We have to be honest. This year’s Super Bowl commercials fell short of our expectations. Except for a few gems, most of this year’s ad-fare was a little too careful about not straying into the territory of anything that represented outside-the-box thinking…even remotely. And some were just plain boring (we’re talking about that McDonald’s Big Mac commercial and Coca-Cola’s weird meant-to-be-funny Diet Coke ad).
Let’s look at our four favorite ads from Super Bowl LII and then we’ll finish up by discussing some interesting themes we noticed this year. By the way, we’re saving the best for last, so make sure you don’t miss our recap of the last commercial.
Ringing in at a cost of $27 million, Tourism Australia’s campaign pulled off a very clever switcheroo during the 2018 Super Bowl. In the weeks leading up to the big game, trailers for a new Crocodile Dundee movie were released, featuring an all-star cast that included the likes of Chris and Liam Hemsworth, Margot Robbie, Hugh Jackman, Isla Fisher, and more.
Fans went nuts talking about the movie and speculating about the plot. When the final “trailer” finally aired during the Super Bowl, the brilliant truth was revealed. It was an elaborate Super Bowl ad campaign promoting tourism to Australia. Talk about high-production, buzz-worthy advertising.
Amazon’s “Alexa Loses Her Voice”
Being the giant that it is, Amazon showcased a 90-second commercial that features Alexa losing her voice. This turn of events forces Amazon to use their “backup plan” to continue assisting customers. CEO Jeff Bezos and actress Rebel Wilson make appearances, as does Anthony Hopkins—who steals the show with a nod to his infamous Hannibal Lecter character.
If you like speculating about hidden meanings, you’ll be interested to know that Austin’s weather forecast was mentioned in the commercial. Could that be a hint that Amazon has chosen the location for its second headquarters?
In one of the most entertaining Super Bowl commercials of the day, Giants quarterback Eli Manning and wide receiver Odell Beckham Jr. hilariously recreated iconic moments from the 1987 film Dirty Dancing. The ad—which played on the NFL’s decision to allow touchdown celebrations again in 2017—was a smashing success, and just missed winning USA Today’s 30th Ad Meter contest, finishing second to Amazon’s Alexa commercial.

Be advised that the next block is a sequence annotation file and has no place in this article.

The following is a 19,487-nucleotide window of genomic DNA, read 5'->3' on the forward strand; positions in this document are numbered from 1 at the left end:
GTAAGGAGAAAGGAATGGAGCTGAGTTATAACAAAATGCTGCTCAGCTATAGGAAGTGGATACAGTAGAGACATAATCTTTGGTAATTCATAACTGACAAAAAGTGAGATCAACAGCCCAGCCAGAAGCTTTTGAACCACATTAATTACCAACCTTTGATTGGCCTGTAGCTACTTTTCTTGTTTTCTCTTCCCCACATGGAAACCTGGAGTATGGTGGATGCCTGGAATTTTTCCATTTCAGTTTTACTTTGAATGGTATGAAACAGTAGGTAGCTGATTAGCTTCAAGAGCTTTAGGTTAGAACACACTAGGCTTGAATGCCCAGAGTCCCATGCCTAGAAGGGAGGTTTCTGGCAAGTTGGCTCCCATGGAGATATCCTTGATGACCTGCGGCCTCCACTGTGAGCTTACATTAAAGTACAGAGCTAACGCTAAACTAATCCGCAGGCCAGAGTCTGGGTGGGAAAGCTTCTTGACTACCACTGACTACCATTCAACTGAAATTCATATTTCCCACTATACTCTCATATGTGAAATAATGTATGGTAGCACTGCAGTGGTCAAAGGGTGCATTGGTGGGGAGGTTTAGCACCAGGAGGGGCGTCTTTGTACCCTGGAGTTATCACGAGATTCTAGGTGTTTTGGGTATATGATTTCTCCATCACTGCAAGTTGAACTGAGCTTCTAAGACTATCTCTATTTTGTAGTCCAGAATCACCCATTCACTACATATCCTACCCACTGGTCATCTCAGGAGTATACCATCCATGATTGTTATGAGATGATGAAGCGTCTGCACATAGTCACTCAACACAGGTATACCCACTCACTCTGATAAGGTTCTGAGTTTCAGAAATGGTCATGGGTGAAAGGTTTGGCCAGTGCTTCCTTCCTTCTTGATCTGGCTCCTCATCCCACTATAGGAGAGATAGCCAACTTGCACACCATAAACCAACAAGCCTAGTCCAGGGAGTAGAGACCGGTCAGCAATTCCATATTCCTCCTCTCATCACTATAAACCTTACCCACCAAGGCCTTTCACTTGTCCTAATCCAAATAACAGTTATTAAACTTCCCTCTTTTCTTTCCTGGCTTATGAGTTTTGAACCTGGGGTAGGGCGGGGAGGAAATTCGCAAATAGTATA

“It’s a Tide Ad”
Without a doubt, Tide won the Super Bowl of commercials this year with its awesome lineup of ads featuring Stranger Things star David Harbour. Playfully spoofing the typical commercial fare aired during the Super Bowl, Harbour appeared in a parade of common commercial-like scenarios that each ended with him declaring, “It’s a Tide ad.”
The ads were so effective that people took to social media to speculate on each successive commercial, “Is this a Tide ad?” What makes these commercials even more impressive is that everyone remembers the brand and the product being promoted. A study in 2011 showed that just 22% of people who watched commercials remembered the product from those ads.
Well done, Tide.
3 Takeaways from this Year’s Super Bowl Ads
There were three very clear lines drawn in the sand by marketers this year:
- Everyone dodged talking about politics. In place of the politically-themed commercials that many people expected to make Super Bowl ad appearances this year, we saw a focus on humanitarian efforts and emotional appeal. Budweiser’s water commercial, Stella Artois, and the Paralympics were some of the standouts.
- Humor ruled the day. From rap battles to a jeep chasing a T-Rex to fake movie trailers, Super Bowl ads in 2018 leaned heavily on material that was meant to elicit laughter.
- Celebrities were featured heavily. Morgan Freeman, Peter Dinklage, Cindy Crawford, Chris Pratt, Lionel Richie, Keanu Reeves, Matt Damon, and Danny DeVito were just a tiny sampling of the celebrities who appeared in Super Bowl ads this year.
As a purely selfish takeaway, we really missed seeing those Budweiser Clydesdales accompanied by an adorable puppy this year. Oh well—there’s always next year!
Tell us what you think. Which super bowl commercials hit the mark and which ones missed big time?